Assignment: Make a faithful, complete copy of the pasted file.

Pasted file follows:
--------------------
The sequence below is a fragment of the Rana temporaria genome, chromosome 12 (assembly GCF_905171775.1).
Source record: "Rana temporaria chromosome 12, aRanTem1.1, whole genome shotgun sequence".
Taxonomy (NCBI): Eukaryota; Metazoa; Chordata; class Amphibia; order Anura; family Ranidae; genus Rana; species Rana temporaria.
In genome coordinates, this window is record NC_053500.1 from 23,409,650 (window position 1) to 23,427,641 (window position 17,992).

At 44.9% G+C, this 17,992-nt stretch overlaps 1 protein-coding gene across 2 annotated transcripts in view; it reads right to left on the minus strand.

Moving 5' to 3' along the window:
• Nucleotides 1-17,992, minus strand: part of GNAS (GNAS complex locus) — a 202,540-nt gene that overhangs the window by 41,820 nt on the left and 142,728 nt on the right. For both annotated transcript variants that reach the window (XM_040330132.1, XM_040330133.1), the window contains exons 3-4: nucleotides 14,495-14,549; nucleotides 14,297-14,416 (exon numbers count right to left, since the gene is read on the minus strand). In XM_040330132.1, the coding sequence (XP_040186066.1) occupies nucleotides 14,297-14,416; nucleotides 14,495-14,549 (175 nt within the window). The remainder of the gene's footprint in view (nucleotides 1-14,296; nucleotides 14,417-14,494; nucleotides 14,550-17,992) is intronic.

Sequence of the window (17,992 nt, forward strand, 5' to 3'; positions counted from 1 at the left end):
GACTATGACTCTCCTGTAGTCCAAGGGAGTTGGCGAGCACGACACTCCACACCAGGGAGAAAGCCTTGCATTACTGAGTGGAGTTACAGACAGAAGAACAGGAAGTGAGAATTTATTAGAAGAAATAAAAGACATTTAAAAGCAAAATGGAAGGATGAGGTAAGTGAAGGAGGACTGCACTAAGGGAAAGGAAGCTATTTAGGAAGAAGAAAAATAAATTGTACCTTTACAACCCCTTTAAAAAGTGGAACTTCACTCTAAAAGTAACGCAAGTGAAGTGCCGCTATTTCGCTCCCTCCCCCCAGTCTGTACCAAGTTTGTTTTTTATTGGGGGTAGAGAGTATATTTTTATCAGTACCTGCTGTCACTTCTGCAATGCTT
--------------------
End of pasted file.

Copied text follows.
The sequence below is a fragment of the Rana temporaria genome, chromosome 12 (assembly GCF_905171775.1).
Source record: "Rana temporaria chromosome 12, aRanTem1.1, whole genome shotgun sequence".
Taxonomy (NCBI): Eukaryota; Metazoa; Chordata; class Amphibia; order Anura; family Ranidae; genus Rana; species Rana temporaria.
In genome coordinates, this window is record NC_053500.1 from 23,409,650 (window position 1) to 23,427,641 (window position 17,992).

At 44.9% G+C, this 17,992-nt stretch overlaps 1 protein-coding gene across 2 annotated transcripts in view; it reads right to left on the minus strand.

Moving 5' to 3' along the window:
• Nucleotides 1-17,992, minus strand: part of GNAS (GNAS complex locus) — a 202,540-nt gene that overhangs the window by 41,820 nt on the left and 142,728 nt on the right. For both annotated transcript variants that reach the window (XM_040330132.1, XM_040330133.1), the window contains exons 3-4: nucleotides 14,495-14,549; nucleotides 14,297-14,416 (exon numbers count right to left, since the gene is read on the minus strand). In XM_040330132.1, the coding sequence (XP_040186066.1) occupies nucleotides 14,297-14,416; nucleotides 14,495-14,549 (175 nt within the window). The remainder of the gene's footprint in view (nucleotides 1-14,296; nucleotides 14,417-14,494; nucleotides 14,550-17,992) is intronic.

Sequence of the window (17,992 nt, forward strand, 5' to 3'; positions counted from 1 at the left end):
GACTATGACTCTCCTGTAGTCCAAGGGAGTTGGCGAGCACGACACTCCACACCAGGGAGAAAGCCTTGCATTACTGAGTGGAGTTACAGACAGAAGAACAGGAAGTGAGAATTTATTAGAAGAAATAAAAGACATTTAAAAGCAAAATGGAAGGATGAGGTAAGTGAAGGAGGACTGCACTAAGGGAAAGGAAGCTATTTAGGAAGAAGAAAAATAAATTGTACCTTTACAACCCCTTTAAAAAGTGGAACTTCACTCTAAAAGTAACGCAAGTGAAGTGCCGCTATTTCGCTCCCTCCCCCCAGTCTGTACCAAGTTTGTTTTTTATTGGGGGTAGAGAGTATATTTTTATCAGTACCTGCTGTCACTTCTGCAATGCTT